Among the other churches S. Donato in Via Angarano, is to be noted. It was built by Ecelino it Monaco in 1208, and there he divided his possessions between his two sons, Ecelino IV and Alberico, in 1223. A Franciscan convent was added to it, and it is said that there S. Francis of Assisi and S. Antonio of Padua stayed.
The Duomo to the north of the city is interesting for its pictures by Jacopo Bassano, born here in 1501, who was the pupil of Bonifazio and died at eighty years of age. Like all the Venetian school, he was a painter of genre, only with him that came to mean painting just country scenes about his home, the life of peasants and farmers, out of which he contrived numberless scenes in the life of Christ or the lives of the Saints. Here in the Duomo are the Assumption of the Virgin, with portraits of Charles V, the Doge of Venice, the Pope, and so forth, which are less characteristic than usual. But on the other side of the church we find him altogether himself in a fine Nativity and a Martyrdom of S. Stephen. There is a fine Crucifix to be seen close by Jacopo’s first picture.
Close by the Duomo is the old broken palace of the Ecelini, now partly occupied by the Dean of the Cathedral a picturesque place.
As for pictures, one may have one’s fill of them in the Museo Civico, not far from S. Francesco, in the convent indeed once attached to that church, built on the site of the cell where S. Francis and S. Antony are said to have stayed. The collection is chiefly interesting, as it should be, for the works of the Bassanesi, of whom Francesco, Jacopo, and Leandro were the chief.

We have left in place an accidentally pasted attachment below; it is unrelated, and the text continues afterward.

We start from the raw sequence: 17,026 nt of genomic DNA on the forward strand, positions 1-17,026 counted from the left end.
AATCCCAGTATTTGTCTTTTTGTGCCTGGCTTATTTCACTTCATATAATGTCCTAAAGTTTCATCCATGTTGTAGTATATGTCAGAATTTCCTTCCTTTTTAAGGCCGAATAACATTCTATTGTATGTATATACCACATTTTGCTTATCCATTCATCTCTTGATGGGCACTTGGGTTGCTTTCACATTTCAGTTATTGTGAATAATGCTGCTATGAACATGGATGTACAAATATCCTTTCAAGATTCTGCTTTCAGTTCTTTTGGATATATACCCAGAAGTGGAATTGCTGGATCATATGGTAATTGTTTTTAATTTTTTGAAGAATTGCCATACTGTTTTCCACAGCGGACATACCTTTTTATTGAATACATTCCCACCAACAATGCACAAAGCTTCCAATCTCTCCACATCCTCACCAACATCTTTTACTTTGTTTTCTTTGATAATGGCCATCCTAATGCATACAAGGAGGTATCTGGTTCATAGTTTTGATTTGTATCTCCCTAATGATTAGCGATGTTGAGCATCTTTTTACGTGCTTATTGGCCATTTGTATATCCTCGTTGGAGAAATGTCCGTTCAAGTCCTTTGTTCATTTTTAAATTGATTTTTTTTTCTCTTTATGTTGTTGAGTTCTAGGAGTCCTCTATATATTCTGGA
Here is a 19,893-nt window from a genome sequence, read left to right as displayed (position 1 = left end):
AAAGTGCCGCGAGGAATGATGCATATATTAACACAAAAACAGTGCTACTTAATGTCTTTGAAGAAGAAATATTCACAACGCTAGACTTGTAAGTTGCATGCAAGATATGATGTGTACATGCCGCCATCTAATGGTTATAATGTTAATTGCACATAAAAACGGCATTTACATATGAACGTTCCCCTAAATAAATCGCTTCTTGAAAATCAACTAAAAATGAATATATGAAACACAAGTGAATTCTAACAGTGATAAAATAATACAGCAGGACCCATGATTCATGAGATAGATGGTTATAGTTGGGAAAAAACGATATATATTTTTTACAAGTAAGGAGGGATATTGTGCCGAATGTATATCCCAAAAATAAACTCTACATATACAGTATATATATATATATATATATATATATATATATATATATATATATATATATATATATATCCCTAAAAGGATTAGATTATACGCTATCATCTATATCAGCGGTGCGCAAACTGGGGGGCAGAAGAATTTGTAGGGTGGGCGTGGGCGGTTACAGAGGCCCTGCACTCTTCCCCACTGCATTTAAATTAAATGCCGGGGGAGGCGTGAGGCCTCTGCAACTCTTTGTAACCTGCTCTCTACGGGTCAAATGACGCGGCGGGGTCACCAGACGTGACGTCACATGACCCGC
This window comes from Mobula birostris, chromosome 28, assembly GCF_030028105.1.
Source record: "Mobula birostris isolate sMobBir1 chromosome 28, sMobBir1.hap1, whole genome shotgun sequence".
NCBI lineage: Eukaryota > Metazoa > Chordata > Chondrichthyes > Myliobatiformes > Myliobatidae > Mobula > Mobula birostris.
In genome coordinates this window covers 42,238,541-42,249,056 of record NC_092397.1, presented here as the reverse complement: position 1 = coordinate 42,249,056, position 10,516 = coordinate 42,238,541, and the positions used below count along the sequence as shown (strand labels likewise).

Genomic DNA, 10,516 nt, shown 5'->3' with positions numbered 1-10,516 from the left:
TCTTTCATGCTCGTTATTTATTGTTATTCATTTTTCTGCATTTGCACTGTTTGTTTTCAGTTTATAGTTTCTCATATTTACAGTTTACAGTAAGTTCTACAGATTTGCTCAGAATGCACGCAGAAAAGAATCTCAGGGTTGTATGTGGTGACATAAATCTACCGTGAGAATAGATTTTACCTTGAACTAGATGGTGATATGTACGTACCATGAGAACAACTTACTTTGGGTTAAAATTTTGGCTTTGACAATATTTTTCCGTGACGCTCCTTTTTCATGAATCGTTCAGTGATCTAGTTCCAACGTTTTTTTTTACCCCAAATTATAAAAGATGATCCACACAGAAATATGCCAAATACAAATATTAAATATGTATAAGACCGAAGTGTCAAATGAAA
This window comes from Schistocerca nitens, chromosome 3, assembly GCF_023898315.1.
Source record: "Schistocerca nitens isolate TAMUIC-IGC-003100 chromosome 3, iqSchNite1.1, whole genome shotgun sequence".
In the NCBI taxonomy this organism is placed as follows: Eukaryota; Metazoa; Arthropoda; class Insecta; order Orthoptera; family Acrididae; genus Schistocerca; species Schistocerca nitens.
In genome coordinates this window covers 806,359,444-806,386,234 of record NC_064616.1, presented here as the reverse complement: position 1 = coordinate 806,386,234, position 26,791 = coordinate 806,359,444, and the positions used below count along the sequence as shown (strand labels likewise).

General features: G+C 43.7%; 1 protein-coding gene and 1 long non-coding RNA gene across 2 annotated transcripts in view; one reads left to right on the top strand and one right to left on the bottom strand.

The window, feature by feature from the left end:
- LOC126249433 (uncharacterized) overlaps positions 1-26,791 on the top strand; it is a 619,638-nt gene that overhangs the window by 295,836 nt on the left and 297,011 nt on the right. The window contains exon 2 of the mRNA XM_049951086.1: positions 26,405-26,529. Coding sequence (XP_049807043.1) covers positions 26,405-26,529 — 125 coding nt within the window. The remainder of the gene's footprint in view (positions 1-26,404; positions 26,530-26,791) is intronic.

In the first room we have a picture by Francesco Bassano, the father of the more famous Jacopo, of the Madonna and Child with S. Peter and S. Paul. Here, too, are three pictures by JacopoS. Valentine Christening a Dumb Girl (15), the Nativity (17), and S. John in the Desert (19), and a Deposition (22) by Leandro Bassano, the son of Jacopo.
In the second room is a great painted Crucifix by Guariento of Padua, and some works of the school of Mantegna. The third room is devoted to the memory of Canova, who was born at Possagno, near by, in 1757. His original models for his Venus and Hebe are here and casts of other of his works.
It is not these things, however, that would keep a man more than a single day in Bassano. The charm of Bassano lies not in her churches, her palaces, and her pictures, but in herself, in the unique position she occupies in regard to the mountains, and in the great views she commands of mountain and valley. One realizes this at once, and best of all, I think, from the great and lofty terraced road to the north of the city, whence one sees the ruins of the castello of the Ecelini, and, beyond a wide green valley, the sudden rise of the mountains in gigantic precipices and vast cliffs of rugged stone. They stand like a wall which no man could breach, but which the river has broken, so that from the gate of Bassano these mountains may be passed.
Nor is the charm of Bassano less felt on the western side of the town, where the little foothills rise in the distance beyond the borgo which the river, crossed here by its strange wooden roofed bridge, divides from the city proper.